Jensen Secures Spot In History With Title





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Amy Jensen is no stranger to the hoopla that winning a national championship entails. After all, she's won the women's NCAA doubles championship three years running.

But Jensen's 4-6, 6-1, 7-5 victory with partner Claire Curran over Georgia's Marissa Catlin and Lori Grey in Malibu, Calif., Friday was distinctly different from her previous two titles.

Not only is Jensen no longer sharing the limelight with Amanda Augustus, her former teammate and doubles partner in her previous tournament appearances, but Jensen is now the only player in NCAA history to have captured the doubles crown three consecutive years.

"I don't know that it's really sunk in yet," Jensen said. "It's been a different year and I've had a different role on the team as far as being more of a leader. All that, combined with my exhaustion after the match, and I really haven't thought about making history or anything."

As a team, Cal reached the semifinals of tournament before falling to Stanford for the fourth time this year.

In order to get over the disappointing team finish and get fired up for the doubles portion of the tournament Jensen needed look no further than the reason she was in Malibu in the first place - good tennis.

"I think before the doubles matches I had lost touch with the excitement of winning and being a champion," Jensen said. "But then I started watching the (NCAA team) finals between Georgia and Stanford and I was feeling the nerves that the players on the court were feeling, remembering what it was like to do battle, and I think that really got me going."

Jensen and Curran jumped out to a quick start against Catlin and Grey, garnering a 4-1 lead in the first set. But the Bulldogs' tandem took advantage of Cal miscues and won the next five games to claim the set, 6-4.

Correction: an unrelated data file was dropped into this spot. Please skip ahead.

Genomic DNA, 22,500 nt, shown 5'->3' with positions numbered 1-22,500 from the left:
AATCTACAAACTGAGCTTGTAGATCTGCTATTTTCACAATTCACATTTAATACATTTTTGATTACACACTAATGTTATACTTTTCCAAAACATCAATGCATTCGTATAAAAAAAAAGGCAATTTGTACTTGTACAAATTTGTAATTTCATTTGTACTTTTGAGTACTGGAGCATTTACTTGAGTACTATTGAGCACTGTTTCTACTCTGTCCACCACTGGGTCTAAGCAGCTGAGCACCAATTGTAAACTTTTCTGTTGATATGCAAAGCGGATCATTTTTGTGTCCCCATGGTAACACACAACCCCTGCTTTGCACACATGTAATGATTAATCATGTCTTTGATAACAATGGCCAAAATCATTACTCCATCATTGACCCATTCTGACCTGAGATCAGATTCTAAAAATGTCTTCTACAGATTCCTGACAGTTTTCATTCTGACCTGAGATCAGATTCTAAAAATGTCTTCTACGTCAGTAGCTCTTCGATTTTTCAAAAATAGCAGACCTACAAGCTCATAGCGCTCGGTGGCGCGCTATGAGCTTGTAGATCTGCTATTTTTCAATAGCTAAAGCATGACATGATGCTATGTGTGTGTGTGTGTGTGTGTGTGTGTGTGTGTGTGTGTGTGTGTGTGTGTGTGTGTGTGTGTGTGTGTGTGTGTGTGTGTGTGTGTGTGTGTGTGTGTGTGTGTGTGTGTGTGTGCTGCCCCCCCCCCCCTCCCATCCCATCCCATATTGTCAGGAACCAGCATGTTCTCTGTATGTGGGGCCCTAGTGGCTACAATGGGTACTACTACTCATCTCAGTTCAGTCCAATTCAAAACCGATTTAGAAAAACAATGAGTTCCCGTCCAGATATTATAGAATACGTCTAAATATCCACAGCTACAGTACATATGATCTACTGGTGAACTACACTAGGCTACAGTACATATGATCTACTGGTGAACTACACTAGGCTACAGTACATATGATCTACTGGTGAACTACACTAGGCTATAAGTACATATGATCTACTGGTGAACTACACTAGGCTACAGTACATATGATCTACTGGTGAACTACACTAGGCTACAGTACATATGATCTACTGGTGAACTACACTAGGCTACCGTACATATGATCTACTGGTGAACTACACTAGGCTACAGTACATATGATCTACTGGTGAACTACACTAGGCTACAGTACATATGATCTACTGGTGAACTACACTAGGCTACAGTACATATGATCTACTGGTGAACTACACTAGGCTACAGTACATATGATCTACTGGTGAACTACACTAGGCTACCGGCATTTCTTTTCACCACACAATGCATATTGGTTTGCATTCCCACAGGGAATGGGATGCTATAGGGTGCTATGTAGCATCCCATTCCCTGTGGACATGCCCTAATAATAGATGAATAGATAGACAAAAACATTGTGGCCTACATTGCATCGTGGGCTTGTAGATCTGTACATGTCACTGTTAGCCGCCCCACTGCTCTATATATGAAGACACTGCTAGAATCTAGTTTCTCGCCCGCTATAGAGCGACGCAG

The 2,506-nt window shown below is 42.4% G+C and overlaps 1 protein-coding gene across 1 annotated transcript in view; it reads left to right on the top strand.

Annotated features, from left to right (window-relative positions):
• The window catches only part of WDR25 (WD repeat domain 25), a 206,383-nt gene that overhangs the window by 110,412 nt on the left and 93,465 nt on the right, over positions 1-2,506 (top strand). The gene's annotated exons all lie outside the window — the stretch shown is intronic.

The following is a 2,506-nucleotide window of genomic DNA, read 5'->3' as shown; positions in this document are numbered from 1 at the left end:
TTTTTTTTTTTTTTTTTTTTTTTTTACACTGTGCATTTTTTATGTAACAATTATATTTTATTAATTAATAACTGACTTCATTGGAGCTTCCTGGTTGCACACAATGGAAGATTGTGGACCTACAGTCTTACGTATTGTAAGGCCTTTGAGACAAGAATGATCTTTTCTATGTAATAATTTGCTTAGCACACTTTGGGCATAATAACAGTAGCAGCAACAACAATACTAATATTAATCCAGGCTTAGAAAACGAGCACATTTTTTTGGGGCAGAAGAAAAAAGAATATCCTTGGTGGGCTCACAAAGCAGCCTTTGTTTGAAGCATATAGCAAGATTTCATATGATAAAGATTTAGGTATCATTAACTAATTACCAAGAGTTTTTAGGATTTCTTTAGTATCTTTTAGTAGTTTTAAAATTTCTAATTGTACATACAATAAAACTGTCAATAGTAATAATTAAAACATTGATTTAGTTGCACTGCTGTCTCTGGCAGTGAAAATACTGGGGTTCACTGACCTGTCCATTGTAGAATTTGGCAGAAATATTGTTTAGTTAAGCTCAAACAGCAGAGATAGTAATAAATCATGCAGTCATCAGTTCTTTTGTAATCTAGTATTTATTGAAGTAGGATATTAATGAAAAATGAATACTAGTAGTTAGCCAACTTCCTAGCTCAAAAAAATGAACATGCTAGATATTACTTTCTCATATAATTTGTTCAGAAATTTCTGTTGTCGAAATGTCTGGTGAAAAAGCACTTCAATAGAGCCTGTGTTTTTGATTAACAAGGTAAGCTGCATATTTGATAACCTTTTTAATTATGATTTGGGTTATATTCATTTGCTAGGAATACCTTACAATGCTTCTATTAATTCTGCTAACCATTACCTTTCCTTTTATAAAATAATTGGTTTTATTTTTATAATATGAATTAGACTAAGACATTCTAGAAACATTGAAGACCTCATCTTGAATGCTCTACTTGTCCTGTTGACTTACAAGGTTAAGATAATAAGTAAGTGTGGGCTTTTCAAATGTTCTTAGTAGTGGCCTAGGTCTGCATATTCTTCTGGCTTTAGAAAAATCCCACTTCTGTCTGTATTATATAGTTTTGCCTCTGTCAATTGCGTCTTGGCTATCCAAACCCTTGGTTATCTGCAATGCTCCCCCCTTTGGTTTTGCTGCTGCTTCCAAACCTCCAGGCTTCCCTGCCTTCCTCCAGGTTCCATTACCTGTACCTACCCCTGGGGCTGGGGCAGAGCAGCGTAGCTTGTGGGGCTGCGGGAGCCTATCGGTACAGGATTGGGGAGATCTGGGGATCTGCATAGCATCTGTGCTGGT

Jensen and Curran were able to regroup and discard their nerves enough to get out to another early lead in the second set. The duo broke two of Georgia's three service games and rolled on to win the set, 6-1.

"I think Claire got a little anxious and I let my game slip a little in the first set, but during the match I wasn't really focusing on the ramifications of winning or losing," Jensen said. "I think my ability to stay in the present and Claire's intensity helped us get back into the match."

The tandem's intensity ultimately pulled it through a hard-fought third set. Catlin and Grey stood to win with a 5-4 advantage at one point.

It was then that Jensen and Curran took advantage of their aggressive playing styles and hard-hitting serves to clinch the match with a 7-5 victory in the third set.

"One of the great things about Claire and I is that we are both intense players that exude a lot of energy on the court," Jensen said. "We didn't start thinking, 'What if,' in any of the sets, and we just reached down inside to pull the win out."

Prior to reaching the finals, Jensen and Curran had to navigate through rather steep competition.

The duo upset No. 3 Alison Bradshaw and Lelena McCoury of Arizona State in the round of 16 last Wednesday night before posting a 6-3, 6-4 win over Paola Salencia and Ipek Senoglu of Pepperdine in the semifinals Thursday.

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